Addiction is characterized by an easily recognizable cycle. Essentially, the cycle is: being triggered (feeling emotional or physical discomfort); thinking about using as a way to ease the discomfort; preparing to use; actually using; pretending that using was OK (engaging in denial); and then feeling bad about using. The last stage, feeling bad, is the same as the first stage. In this way the cycle of addiction is self-perpetuating. This is true with all forms of addiction, whether they involve substance abuse or a compulsive behavior.
- Triggers (Shame/Blame/Guilt): Sex addicts are usually triggered by some sort of “pain agent.” This can be any type of physical or emotional discomfort, either short-term or long-term. Anxiety, low self-esteem, depression, job loss, stress, anger, shame, blame, guilt, despair, and even something as seemingly benign as boredom can trigger a sex addict’s desire to escape and dissociate through sexual fantasy and behavior. If the trigger is not dealt with in a healthy way, usually by relying on family, friends, or a therapist for emotional support, the addict nearly always progresses to the next stage of the cycle.
- Fantasy (Control): With a “need” to dissociate, a sex addict turns to his go-to coping mechanism – sexual fantasy. At this point the addict starts thinking about how much he or she would enjoy a sexual encounter, be it online or in-the-flesh. Every person or image encountered by the addict is passed through the addict’s sexually obsessive filter. People become objects without needs or feelings. Fantasy does not involve memories of previous bad experiences or negative consequences. At this point it is very difficult for sex addicts to stop the cycle without assistance.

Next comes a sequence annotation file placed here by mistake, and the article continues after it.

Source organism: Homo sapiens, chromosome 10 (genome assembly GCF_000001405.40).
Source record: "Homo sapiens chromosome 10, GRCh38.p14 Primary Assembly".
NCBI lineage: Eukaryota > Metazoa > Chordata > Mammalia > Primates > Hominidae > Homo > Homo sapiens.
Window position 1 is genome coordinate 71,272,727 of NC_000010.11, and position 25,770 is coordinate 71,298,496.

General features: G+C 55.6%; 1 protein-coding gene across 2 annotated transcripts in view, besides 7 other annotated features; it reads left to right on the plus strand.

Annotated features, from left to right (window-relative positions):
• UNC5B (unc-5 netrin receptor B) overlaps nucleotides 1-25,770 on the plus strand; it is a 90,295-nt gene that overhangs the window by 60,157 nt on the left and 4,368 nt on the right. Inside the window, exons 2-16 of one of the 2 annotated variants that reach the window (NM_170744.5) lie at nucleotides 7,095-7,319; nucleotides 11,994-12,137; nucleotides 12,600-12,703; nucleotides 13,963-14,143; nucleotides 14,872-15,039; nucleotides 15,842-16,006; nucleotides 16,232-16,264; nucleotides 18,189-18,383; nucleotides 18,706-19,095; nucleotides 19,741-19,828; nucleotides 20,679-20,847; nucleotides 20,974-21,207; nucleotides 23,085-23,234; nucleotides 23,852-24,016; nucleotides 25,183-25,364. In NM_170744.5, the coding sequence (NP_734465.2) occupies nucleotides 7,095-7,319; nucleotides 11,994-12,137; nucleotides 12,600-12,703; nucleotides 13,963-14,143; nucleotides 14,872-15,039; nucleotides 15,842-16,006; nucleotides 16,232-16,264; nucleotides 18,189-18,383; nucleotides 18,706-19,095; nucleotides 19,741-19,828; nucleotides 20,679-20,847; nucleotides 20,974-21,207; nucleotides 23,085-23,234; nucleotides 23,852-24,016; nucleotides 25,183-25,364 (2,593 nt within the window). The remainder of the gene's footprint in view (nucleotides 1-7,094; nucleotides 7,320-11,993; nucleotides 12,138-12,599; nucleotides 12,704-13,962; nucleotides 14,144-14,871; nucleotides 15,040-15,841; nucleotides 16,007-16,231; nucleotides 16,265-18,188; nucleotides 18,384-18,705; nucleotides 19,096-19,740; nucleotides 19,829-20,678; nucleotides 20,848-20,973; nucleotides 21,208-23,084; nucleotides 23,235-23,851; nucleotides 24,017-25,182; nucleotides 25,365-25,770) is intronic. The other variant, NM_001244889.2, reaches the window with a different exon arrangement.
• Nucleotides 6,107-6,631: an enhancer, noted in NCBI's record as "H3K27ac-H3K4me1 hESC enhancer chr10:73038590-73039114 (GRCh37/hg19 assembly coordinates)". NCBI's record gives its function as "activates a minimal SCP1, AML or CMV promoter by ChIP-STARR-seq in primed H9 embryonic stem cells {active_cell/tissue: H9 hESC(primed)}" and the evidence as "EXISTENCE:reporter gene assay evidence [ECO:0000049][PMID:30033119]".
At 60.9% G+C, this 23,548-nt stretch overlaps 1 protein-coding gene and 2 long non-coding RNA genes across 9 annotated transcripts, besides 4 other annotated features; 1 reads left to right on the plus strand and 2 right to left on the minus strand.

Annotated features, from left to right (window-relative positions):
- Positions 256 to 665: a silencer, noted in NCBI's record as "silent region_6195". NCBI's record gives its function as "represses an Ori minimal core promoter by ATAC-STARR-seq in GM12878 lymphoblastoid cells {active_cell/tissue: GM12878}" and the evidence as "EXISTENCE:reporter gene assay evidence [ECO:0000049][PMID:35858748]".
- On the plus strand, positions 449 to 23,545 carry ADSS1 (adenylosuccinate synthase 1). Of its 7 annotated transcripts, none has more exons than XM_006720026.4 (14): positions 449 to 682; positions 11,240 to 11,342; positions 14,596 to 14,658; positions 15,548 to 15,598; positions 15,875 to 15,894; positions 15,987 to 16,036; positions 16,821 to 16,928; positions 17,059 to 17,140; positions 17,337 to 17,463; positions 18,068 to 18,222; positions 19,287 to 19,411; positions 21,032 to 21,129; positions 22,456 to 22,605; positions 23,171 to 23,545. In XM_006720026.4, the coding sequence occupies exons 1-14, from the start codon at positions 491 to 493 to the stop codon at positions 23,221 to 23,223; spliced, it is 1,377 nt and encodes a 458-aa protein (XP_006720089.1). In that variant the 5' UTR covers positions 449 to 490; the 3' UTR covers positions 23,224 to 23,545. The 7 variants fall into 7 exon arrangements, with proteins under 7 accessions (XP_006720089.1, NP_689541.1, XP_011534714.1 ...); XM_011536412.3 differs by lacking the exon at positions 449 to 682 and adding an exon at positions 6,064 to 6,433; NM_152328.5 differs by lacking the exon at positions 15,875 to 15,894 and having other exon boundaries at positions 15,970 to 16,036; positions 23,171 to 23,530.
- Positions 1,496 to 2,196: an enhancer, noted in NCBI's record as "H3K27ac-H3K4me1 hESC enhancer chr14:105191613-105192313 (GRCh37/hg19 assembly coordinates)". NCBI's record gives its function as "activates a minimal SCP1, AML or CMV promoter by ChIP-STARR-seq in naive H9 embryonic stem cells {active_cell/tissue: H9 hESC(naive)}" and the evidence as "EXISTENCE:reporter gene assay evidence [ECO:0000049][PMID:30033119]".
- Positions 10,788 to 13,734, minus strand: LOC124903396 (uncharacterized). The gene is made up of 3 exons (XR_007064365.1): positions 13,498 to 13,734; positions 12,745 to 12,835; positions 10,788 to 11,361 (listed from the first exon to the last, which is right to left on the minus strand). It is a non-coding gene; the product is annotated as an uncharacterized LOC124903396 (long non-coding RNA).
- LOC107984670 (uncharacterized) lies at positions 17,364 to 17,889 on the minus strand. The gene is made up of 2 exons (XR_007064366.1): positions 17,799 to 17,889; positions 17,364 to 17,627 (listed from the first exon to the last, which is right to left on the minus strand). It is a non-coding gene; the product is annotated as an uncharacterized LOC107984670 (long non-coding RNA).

- Ritualization: Here, sex addicts begin their acting out routine. Particular patterns of behavior intensify the sexual fantasies begun in the previous stage, adding arousal and excitement. This ritualization can last for a few minutes or several days, and it can start with something as simple as booking a business trip, logging on to the computer, or getting in the car. Once a sex addict advances past the initial, seemingly harmless actions of ritualization – for instance, advancing from getting in the car to “cruising” for prostitutes – it is almost impossible to halt the addictive cycle without intervention. It is important to note that this stage of the addictive cycle provides the “high” that sex addicts seek. This is the stage where self-induced neurochemical changes in the brain are most prevalent. Sex addicts often refer to this stage as “the bubble” or “the trance.” Typically, sex addicts try to extend this stage for as long as possible, because the next stage (actual sexual activity) inevitably bursts the bubble and ends the dissociative high.